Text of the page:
Four Deceiving ETF Performances (EWT, IHY, SCIF)
Looks can be deceiving. So can the performances of stocks and ETFs. Relying on the wrong performance time frame can lead investors to purchase the wrong ETF at the wrong time. Moreover, relying on the wrong time period can keep investors out of the right ETF at the right time.
Imagine this scenario: At first blush, a given ETF looks great. It is is up 30 percent year-to-date in June. So, an investor buys that fund July, but it then declines markedly.
That scenario underscores the limitations of using year-to-date performance as a deciding factor in purchasing (or avoiding) select ETFs. All that glitters is not always gold. In other words, investors need not be seduced or dissuaded by year-to-date performances. Below are four examples that illustrate this point.
Market Vectors India Small-Cap ETF (NYSE: SCIF) Nearly any India ETF could be inserted here. Nonetheless, the Market Vectors India Small-Cap ETF could easily lure unknowing investors into its web of deceit with its approximately 21.3 percent year-to-date gain. That might sound good, but SCIF's year-to-date gain needs to be put into context. Since running from around $9 in early January to just over $14 in late February, SCIF has drifted lower and lower.
SCIF, like other India ETFs, has been afflicted with a gloomy scenario. Global investors have likely become alarmed with the state of the Indian economy. This investor alarm could be warranted, based on India's rising deficits, slowing growth and a tenuous hold on an investment-grade rating.
As a result, SCIF has lost almost 14 percent in the past 90 days. Within this period though, the ETF gained around 13.1 percent in the past month. The cold reality with India ETFs is that they giveth, taketh away and repeat.
iShares MSCI Belgium Investable Market Index Fund (NYSE: EWK) The year-to-date performance of the iShares MSCI Belgium Investable Market Index Fund is arguably quite surprising, as well as deceiving. Belgium is a Eurozone nation and the ability of its economy and equity market to remain resilient, in the face of the region's sovereign debt woes, has been impressive. Relatedly, EWK is up six percent year-to-date.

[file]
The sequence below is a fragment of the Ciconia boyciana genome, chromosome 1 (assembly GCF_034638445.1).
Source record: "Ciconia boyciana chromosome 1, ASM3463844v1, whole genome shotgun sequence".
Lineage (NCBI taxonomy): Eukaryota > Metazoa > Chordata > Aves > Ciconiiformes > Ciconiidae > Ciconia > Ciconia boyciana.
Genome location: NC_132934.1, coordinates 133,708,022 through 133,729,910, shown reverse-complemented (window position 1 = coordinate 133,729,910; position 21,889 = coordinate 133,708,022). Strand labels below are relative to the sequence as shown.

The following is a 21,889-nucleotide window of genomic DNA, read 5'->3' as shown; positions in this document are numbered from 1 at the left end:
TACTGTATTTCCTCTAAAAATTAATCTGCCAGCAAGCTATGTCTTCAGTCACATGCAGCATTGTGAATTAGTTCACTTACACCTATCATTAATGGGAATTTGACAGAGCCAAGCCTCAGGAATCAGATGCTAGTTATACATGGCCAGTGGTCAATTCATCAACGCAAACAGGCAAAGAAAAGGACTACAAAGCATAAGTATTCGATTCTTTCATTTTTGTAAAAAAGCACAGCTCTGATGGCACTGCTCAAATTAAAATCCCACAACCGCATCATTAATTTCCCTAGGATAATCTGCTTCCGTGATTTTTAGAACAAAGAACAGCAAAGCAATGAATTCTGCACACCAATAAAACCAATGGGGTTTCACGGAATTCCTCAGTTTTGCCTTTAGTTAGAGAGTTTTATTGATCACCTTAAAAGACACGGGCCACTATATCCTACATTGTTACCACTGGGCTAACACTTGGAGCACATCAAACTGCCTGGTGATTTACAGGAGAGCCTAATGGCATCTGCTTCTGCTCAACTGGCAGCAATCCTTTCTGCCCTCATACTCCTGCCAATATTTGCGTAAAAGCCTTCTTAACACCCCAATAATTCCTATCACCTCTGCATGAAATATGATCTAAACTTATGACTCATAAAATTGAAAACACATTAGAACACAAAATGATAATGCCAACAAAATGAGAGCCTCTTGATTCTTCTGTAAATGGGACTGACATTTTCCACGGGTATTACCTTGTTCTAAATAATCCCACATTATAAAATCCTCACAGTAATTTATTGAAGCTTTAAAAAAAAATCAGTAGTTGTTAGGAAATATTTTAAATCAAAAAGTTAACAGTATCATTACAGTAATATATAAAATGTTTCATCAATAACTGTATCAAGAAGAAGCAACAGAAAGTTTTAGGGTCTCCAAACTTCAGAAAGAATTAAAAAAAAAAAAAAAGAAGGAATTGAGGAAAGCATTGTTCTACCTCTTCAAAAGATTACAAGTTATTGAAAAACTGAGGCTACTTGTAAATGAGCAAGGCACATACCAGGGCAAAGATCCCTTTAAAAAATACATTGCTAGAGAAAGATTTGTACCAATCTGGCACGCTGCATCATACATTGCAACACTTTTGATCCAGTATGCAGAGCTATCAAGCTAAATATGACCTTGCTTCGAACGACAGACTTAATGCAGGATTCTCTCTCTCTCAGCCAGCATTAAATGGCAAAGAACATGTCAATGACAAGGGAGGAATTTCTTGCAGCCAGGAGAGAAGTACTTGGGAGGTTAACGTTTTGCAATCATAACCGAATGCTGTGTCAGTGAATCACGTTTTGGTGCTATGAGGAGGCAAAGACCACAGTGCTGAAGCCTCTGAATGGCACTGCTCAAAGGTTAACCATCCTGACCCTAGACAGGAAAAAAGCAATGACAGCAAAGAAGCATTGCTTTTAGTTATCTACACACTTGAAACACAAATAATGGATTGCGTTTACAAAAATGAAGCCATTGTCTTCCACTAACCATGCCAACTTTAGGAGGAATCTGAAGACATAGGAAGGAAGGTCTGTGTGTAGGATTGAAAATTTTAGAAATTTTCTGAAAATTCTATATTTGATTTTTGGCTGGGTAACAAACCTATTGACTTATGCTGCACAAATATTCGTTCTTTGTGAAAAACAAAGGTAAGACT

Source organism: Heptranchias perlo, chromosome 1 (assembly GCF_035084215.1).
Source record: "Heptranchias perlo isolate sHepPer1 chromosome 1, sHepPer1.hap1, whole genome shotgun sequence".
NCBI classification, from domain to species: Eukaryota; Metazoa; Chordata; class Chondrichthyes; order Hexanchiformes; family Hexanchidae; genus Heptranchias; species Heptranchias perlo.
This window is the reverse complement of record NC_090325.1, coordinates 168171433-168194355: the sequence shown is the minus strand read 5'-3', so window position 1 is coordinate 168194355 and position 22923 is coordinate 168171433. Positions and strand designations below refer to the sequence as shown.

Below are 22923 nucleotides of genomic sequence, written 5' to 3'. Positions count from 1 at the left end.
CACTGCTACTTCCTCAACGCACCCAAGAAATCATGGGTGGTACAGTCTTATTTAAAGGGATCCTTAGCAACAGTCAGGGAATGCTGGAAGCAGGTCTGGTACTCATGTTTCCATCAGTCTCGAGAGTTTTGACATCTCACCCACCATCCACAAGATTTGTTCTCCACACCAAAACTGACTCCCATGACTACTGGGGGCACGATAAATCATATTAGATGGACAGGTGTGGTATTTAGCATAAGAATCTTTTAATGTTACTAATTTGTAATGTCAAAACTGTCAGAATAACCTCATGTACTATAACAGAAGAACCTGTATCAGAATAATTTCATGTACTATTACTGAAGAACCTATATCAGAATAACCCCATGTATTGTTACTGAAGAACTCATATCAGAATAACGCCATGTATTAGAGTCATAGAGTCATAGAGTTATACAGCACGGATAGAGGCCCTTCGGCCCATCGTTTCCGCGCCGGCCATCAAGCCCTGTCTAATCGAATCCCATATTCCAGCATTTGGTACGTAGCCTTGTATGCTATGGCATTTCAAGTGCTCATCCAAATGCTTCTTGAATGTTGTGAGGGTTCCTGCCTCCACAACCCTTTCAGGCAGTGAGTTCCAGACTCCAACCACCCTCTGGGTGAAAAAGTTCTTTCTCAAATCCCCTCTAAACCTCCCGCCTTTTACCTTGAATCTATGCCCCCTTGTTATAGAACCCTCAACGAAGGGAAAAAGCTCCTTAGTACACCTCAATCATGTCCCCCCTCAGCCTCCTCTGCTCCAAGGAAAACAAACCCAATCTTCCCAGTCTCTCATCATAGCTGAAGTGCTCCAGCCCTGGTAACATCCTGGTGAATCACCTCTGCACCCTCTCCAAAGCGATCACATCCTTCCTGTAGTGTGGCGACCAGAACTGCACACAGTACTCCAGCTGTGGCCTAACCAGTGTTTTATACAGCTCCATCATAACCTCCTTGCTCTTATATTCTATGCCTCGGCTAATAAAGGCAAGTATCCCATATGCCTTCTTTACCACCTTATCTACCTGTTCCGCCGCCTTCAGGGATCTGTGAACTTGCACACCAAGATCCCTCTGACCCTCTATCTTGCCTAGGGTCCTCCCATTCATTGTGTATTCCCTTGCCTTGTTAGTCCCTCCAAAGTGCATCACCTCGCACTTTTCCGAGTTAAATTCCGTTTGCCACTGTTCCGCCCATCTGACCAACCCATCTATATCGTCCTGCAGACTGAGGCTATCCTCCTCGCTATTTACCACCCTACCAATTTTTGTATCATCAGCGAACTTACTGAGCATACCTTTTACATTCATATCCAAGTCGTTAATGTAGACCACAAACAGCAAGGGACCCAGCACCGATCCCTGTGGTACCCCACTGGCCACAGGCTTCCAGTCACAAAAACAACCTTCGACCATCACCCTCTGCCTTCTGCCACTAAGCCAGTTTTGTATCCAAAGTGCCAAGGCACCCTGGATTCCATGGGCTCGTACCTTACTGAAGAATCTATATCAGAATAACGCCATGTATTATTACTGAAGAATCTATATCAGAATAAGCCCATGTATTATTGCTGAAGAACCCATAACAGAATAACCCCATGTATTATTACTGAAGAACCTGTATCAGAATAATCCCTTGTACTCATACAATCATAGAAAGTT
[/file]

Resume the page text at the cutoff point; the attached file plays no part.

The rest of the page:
Without considering the primary driver of this ETF's year-to-date gains, investors could be misguided. Anheuser-Busch InBev (NYSE: BUD) accounts for almost 27 percent of EWK'w weight and is up 27 percent this year. In the past month, the stock is up almost 14 percent, while EWK is not even up one percent. This disparity might indicate that investors who want exposure to Belgium may do well to own Anheuser-Busch InBev instead of EWK.
Market Vectors International High-Yield Bond ETF (NYSE: IHY) The Market Vectors International High-Yield Bond ETF debuted in early April. In the fund's two months of trading, it has lost almost five percent.
IHY's potential problem may not be its junk bond holdings (over 76 percent of the index the ETF tracks is rated non-investment grade by Standard & Poor's). Instead, the fund's biggest near-term hurdle could be its global nature and euro denominated issues, which comprise about a third of its total issues.
Some investors have started to look past those concerns because IHY now has $19.4 million in AUM and has surged 5.4 percent in the past month. Most of the fund's bond issues are dollar-denominated. In addition, Market Vectors expects IHY will pay a monthly dividend. These dividend expectations could indicate that this ETF has some use for income investors that are willing to take on some added risk.
iShares MSCI Taiwan Index Fund (NYSE: EWT) EWT is sporting a year-to-date gain. However, as is the case with other India ETFs, this fund would be negative year-to-date if not for a stellar January-February run. In the past 90 days, EWT has given up around 6.4 percent and the ETF's technical outlook is far from rosy. If EWT trades below $11.60, its technical picture could signal that more downside would be approaching.
For more technical analysis on ETFs, click here.
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